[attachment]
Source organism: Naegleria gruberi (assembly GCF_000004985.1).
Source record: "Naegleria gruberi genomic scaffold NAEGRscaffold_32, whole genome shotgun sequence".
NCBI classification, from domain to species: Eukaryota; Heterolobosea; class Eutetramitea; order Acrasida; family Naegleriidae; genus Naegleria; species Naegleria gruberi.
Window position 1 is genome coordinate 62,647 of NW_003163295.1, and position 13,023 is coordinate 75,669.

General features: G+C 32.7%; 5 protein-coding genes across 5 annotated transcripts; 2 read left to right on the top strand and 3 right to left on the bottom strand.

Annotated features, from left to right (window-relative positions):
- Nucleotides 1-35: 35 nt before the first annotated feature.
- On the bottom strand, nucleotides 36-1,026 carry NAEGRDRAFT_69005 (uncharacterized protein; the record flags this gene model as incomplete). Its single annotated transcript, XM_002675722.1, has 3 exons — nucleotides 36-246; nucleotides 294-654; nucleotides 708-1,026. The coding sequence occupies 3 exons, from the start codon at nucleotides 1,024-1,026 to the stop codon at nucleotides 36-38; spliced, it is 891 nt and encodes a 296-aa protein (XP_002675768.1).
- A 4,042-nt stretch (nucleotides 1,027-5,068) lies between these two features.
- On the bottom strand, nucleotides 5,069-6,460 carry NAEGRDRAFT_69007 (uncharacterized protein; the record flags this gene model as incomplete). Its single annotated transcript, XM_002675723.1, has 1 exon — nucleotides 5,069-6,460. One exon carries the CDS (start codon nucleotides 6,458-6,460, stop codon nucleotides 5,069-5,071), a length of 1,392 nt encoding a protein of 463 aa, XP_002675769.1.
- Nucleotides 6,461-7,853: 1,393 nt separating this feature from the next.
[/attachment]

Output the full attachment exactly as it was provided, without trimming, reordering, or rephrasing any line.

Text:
Source organism: Naegleria gruberi (assembly GCF_000004985.1).
Source record: "Naegleria gruberi genomic scaffold NAEGRscaffold_32, whole genome shotgun sequence".
NCBI classification, from domain to species: Eukaryota; Heterolobosea; class Eutetramitea; order Acrasida; family Naegleriidae; genus Naegleria; species Naegleria gruberi.
Window position 1 is genome coordinate 62,647 of NW_003163295.1, and position 13,023 is coordinate 75,669.

General features: G+C 32.7%; 5 protein-coding genes across 5 annotated transcripts; 2 read left to right on the top strand and 3 right to left on the bottom strand.

Annotated features, from left to right (window-relative positions):
- Nucleotides 1-35: 35 nt before the first annotated feature.
- On the bottom strand, nucleotides 36-1,026 carry NAEGRDRAFT_69005 (uncharacterized protein; the record flags this gene model as incomplete). Its single annotated transcript, XM_002675722.1, has 3 exons — nucleotides 36-246; nucleotides 294-654; nucleotides 708-1,026. The coding sequence occupies 3 exons, from the start codon at nucleotides 1,024-1,026 to the stop codon at nucleotides 36-38; spliced, it is 891 nt and encodes a 296-aa protein (XP_002675768.1).
- A 4,042-nt stretch (nucleotides 1,027-5,068) lies between these two features.
- On the bottom strand, nucleotides 5,069-6,460 carry NAEGRDRAFT_69007 (uncharacterized protein; the record flags this gene model as incomplete). Its single annotated transcript, XM_002675723.1, has 1 exon — nucleotides 5,069-6,460. One exon carries the CDS (start codon nucleotides 6,458-6,460, stop codon nucleotides 5,069-5,071), a length of 1,392 nt encoding a protein of 463 aa, XP_002675769.1.
- Nucleotides 6,461-7,853: 1,393 nt separating this feature from the next.